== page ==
In this March 14, 2019 photo, Tesla CEO Elon Musk speaks before unveiling the Model Y at Tesla's design studio in Hawthorne, Calif. (AP Photo/Jae C. Hong, File)

“We see a significant amount of technology and execution risk in the shift in strategy from competing in just electrification to Tesla also beating Nvidia in hardware, Google in software, and building a better ride-hailing service than current ride-hailing leaders,” Jeffrey Osborne of Cowen, who rates Tesla shares as Underperform, wrote in a note Tuesday.

Google-parent company Alphabet (GOOG, GOOGL) is widely seen to be the current leader in the autonomous vehicle space, as its subsidiary Waymo announced the launch of a self-driving taxi service in parts of Arizona late last year.

The increased costs associated with building out full autonomy for Tesla concerned some investors – and was reflected in a 3.85% stock decline Monday – as Musk said investing in autonomy would comprise “basically [Tesla’s] entire expense structure.” Musk previously asserted in an October earnings call with analysts that the company would be cash flow positive in all quarters going forward, except for ones where a significant repayment was due, as was the case in the first quarter.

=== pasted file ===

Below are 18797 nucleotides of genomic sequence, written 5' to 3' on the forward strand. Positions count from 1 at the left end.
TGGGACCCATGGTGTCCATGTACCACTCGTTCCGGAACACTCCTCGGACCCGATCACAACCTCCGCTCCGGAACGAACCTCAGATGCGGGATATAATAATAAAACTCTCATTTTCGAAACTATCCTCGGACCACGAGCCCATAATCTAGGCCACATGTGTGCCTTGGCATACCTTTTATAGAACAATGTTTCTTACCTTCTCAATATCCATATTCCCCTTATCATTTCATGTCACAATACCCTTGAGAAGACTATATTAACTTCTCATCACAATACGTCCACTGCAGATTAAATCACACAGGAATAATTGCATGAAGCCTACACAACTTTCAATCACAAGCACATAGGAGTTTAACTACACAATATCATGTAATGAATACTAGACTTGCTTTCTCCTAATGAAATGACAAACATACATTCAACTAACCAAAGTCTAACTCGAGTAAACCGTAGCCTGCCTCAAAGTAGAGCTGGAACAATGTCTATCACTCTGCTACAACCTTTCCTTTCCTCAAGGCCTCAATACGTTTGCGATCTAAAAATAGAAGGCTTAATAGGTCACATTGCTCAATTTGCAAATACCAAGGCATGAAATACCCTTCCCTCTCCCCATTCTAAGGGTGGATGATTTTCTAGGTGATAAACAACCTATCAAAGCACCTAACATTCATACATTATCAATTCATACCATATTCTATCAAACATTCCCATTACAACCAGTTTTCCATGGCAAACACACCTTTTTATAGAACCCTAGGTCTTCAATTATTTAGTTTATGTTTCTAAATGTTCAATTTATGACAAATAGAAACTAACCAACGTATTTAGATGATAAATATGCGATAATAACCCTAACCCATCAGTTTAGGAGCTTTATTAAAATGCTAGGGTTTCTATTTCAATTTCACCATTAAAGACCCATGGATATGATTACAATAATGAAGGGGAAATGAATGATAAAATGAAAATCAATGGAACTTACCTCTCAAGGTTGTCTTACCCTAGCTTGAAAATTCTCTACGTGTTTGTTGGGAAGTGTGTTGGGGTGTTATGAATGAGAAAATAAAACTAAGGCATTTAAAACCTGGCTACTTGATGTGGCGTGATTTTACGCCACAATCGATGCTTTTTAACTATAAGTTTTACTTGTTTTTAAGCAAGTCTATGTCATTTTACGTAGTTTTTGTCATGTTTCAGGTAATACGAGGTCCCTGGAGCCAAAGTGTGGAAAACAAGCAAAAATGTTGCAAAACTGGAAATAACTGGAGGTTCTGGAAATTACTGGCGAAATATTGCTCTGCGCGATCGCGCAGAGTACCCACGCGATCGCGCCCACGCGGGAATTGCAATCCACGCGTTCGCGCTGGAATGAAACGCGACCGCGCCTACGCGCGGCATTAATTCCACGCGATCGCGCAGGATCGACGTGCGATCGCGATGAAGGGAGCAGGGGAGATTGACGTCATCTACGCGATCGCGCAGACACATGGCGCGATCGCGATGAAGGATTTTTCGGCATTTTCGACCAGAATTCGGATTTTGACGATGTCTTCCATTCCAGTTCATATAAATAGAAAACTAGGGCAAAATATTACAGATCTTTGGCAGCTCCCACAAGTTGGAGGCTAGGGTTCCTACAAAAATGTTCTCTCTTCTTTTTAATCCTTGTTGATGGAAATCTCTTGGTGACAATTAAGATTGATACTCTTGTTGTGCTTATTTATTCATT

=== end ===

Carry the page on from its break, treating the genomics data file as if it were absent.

Musk added Monday during Autonomy Day that Tesla aims to be cash-flow neutral as it builds its fleet of self-driving vehicles, but expects the company will be “extremely cash-flow positive” once the robotaxi fleet is active.

The shift to focusing on building out a fully autonomous network also adds to a crowded docket of priorities for the company, which previously aimed more narrowly on bringing affordable electric vehicles to the masses. Tesla has previously stated goals including to bring Model 3 production rate to 5,000 by the end of the second quarter, build out its Gigafactory in Shanghai and launch a pickup truck.

During the call with investors Wednesday, Musk said the company is also creating a Tesla insurance product that will be “more compelling than what is currently out there” and hopes to launch it in about a month, offering few further details.

Updates with opening share prices Thursday.

Emily McCormick is a reporter for Yahoo Finance. Follow her on Twitter: @emily_mcck